Astrophysicist Takes Deep Dive Into The Science Of 'Doctor Strange'

Nov 7, 2016
Originally published on November 7, 2016 6:50 pm
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ARI SHAPIRO, HOST:

Marvel's latest superhero movie, "Doctor Strange," worked its magic on audiences over the weekend and led the box office.

(SOUNDBITE OF FILM, "DOCTOR STRANGE")

TILDA SWINTON: (As The Ancient One) Doctor Strange, you think you know how the world works. What if I told you, through the mystic arts, we harness energy and shape reality?

SHAPIRO: And while many people might have gone to see Tilda Swinton there or Benedict Cumberbatch as Doctor Strange or perhaps the gravity-bending visual effects, I went to see it for the influence of NPR astrophysicist and blogger Adam Frank. How you doing, Adam?

ADAM FRANK: Great to be here again, Ari.

SHAPIRO: So you were hired on to this movie to advise them on the science of what exactly?

FRANK: It was both the science and the philosophy as well. I know the director from, you know, a few years back. My first book was on science and religion. And the director, Scott Derrickson, is a theist who also has great respect for science. I am a atheist who has great interest in the realms of human spiritual endeavor.

So we've been having this conversation for years about where the two overlap or don't overlap. And when he was tapped for this movie, one of the things he wanted me to come in was - and discuss this, these issues of where the two do or don't overlap.

SHAPIRO: There is a scene where Tilda Swinton's character, who is known as The Ancient One, sort of knocks Benedict Cumberbatch's character, Doctor Strange, out of his body. Let's listen.

(SOUNDBITE OF FILM, "DOCTOR STRANGE")

BENEDICT CUMBERBATCH: (As Dr. Stephen Strange) There is no such thing as spirit. We are made of matter and nothing more. It's just another tiny momentary speck within an indifferent universe.

SHAPIRO: And that sound was Benedict Cumberbatch's character being knocked out of his body.

FRANK: (Laughter).

SHAPIRO: What kind of science advice do you give them on a scene like that?

FRANK: A lot of the discussions we had was - with the director and the writer was how to actually do that. And for me, the place narratively where you can do that is the idea, the question of the nature of consciousness. Because we don't really have a scientific theory of consciousness. We're doing great with neuroscience but, you know, this vivid first-person intimacy of our own experience, we don't have a science for that yet. And for me that was a great place to ground what you might want to do with "Doctor Strange's" story.

SHAPIRO: So you're saying we can explore this question because scientists don't really know what the spirit per se is on a scientific level?

FRANK: Well, spirit is a, you know, delicate word. It's not one I'm, as a scientist, necessarily going to buy into. You know, there's a lot of astral travelling in the movie. That's not something I'm going to buy into, either.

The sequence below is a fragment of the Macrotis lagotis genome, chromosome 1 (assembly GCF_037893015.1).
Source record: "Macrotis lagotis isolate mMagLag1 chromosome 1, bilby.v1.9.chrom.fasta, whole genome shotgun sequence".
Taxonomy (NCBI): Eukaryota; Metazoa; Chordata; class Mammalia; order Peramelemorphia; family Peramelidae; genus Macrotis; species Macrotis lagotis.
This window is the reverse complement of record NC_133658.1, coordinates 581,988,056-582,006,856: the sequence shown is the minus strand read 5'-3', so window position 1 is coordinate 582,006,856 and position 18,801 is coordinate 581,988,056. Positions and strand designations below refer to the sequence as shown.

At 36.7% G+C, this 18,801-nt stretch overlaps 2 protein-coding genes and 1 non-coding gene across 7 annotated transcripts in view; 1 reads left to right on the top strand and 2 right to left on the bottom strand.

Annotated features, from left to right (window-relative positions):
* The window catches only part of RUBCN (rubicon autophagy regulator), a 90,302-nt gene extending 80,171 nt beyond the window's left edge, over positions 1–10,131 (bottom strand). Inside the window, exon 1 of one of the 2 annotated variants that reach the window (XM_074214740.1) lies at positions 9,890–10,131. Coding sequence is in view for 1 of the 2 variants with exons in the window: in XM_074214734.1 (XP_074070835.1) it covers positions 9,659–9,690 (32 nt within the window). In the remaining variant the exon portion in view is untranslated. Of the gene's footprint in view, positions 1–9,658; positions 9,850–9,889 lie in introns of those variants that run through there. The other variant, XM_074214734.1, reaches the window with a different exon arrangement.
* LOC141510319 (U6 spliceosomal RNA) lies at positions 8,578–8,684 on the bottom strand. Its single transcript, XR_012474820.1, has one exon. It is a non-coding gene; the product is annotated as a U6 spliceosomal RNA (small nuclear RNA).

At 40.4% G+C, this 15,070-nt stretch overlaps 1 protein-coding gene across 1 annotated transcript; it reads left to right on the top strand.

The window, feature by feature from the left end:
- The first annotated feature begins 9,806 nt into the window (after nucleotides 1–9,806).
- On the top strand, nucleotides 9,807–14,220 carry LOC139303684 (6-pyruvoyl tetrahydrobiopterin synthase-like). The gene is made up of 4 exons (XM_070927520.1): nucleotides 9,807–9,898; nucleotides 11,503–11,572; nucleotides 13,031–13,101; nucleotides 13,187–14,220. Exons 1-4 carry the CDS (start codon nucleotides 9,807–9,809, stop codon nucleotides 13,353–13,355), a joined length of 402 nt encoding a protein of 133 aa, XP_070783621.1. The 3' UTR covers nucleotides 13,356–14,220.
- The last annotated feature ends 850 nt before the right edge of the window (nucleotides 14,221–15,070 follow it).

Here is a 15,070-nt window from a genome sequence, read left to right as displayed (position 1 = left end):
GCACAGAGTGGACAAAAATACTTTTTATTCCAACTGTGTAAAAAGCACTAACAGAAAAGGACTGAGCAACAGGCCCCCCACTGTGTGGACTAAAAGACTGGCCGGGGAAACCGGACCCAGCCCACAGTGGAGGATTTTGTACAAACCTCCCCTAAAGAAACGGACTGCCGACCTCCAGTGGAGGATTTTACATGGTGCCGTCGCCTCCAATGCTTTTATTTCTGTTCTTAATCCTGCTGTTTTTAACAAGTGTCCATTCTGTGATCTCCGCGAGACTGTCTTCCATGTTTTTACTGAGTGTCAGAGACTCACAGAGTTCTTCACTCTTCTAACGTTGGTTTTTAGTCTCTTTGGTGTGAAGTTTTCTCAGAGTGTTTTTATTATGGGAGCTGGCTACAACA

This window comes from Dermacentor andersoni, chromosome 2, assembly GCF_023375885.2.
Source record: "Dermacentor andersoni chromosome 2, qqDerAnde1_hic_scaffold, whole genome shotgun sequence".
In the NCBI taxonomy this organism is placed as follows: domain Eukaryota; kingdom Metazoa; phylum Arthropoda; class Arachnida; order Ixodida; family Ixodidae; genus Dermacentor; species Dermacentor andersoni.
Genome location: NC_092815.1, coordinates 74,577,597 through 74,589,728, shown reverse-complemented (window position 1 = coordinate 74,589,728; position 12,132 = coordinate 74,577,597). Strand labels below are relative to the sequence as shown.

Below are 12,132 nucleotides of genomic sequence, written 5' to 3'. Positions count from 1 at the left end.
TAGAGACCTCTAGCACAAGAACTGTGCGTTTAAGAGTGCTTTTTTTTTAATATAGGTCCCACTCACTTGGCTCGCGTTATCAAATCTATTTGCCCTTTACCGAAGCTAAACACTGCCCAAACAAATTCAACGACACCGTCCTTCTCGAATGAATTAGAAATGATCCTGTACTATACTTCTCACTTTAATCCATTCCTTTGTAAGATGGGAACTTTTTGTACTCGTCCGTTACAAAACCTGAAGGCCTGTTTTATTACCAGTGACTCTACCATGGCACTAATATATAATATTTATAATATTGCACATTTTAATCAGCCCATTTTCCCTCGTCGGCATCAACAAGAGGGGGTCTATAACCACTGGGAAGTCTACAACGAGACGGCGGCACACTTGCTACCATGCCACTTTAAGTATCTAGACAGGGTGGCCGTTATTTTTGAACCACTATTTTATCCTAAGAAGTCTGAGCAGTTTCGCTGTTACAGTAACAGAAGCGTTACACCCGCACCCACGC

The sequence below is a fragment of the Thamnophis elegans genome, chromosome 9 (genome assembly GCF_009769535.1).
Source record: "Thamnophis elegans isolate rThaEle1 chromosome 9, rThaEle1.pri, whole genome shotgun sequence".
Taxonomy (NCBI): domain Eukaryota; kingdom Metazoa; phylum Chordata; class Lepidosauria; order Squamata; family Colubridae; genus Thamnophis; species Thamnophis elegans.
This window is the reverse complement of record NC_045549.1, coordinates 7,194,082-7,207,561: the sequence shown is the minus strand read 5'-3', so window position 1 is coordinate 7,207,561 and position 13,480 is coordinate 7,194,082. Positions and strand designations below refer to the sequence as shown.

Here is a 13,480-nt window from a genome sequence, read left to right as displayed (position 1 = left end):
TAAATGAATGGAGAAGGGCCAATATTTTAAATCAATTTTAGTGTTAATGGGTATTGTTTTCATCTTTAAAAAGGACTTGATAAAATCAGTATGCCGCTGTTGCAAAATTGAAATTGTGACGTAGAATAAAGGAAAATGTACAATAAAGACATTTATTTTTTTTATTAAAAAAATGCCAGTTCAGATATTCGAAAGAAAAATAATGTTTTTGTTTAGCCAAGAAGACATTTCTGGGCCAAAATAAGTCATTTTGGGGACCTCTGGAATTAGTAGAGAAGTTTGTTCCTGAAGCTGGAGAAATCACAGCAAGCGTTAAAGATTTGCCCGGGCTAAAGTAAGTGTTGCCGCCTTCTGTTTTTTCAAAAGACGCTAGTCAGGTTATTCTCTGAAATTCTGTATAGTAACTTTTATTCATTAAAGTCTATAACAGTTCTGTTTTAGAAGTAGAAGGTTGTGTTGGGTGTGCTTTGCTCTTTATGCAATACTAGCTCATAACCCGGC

But the deepest question here is one that philosophers and scientists are really struggling with. And it's related to a term called reductionism. Right? Are you and all of your hopes and fears and dreams and experiences - the rich experiences you have, you know, when you have a wonderful meal, is that just neurons? Is that just, like, machinery in your brain? And, you know, the neurons are of course just atoms. And the atoms are just quarks.

So, you know, is everything - can everything just be reduced down to the behavior of the smallest particles and their laws? And I started out as a reductionist, many physicists do. But as time has gone on, I kind of feel that like, you know, science is going to have to - may have to add things to the account of the world to deal with consciousness.

SHAPIRO: There is a concept that is central to this movie, which I've heard scientists talk about before - the multiverse. Let's listen to a little bit of this.

(SOUNDBITE OF FILM, "DOCTOR STRANGE")

SWINTON: (As The Ancient One) You think that this material universe is all there is. But what if I told you the reality you know is one of many?

SHAPIRO: As I've heard it described - and tell me if I'm wrong - the idea of the multiverse is that with an infinite number of universes, there is one in which I'm wearing a blue shirt today and one in which I'm wearing a red shirt today and one on which I was sick to work today and every possible thing that could have happened at any given moment is represented in a different universe. Is that right?

FRANK: Yeah, exactly. I mean, that's - there is - it's interesting. Physics has a number of different versions of the multiverse. One comes out of cosmology and the big bang. And that's one - that's the one where each different universe has entirely different laws. But from quantum mechanics, which is the theory of the very small which has enormous interesting philosophical questions around it, there is the possibility that every time a quantum event happens, every time an atom radioactively decays, the universe splits into multiple parallel versions of itself. And that goes on and on and on. So, yeah, there's one universe this morning where you put on blue socks rather than black socks.

SHAPIRO: That's NPR blogger and now movie advisor Adam Frank on the new movie "Doctor Strange." Transcript provided by NPR, Copyright NPR.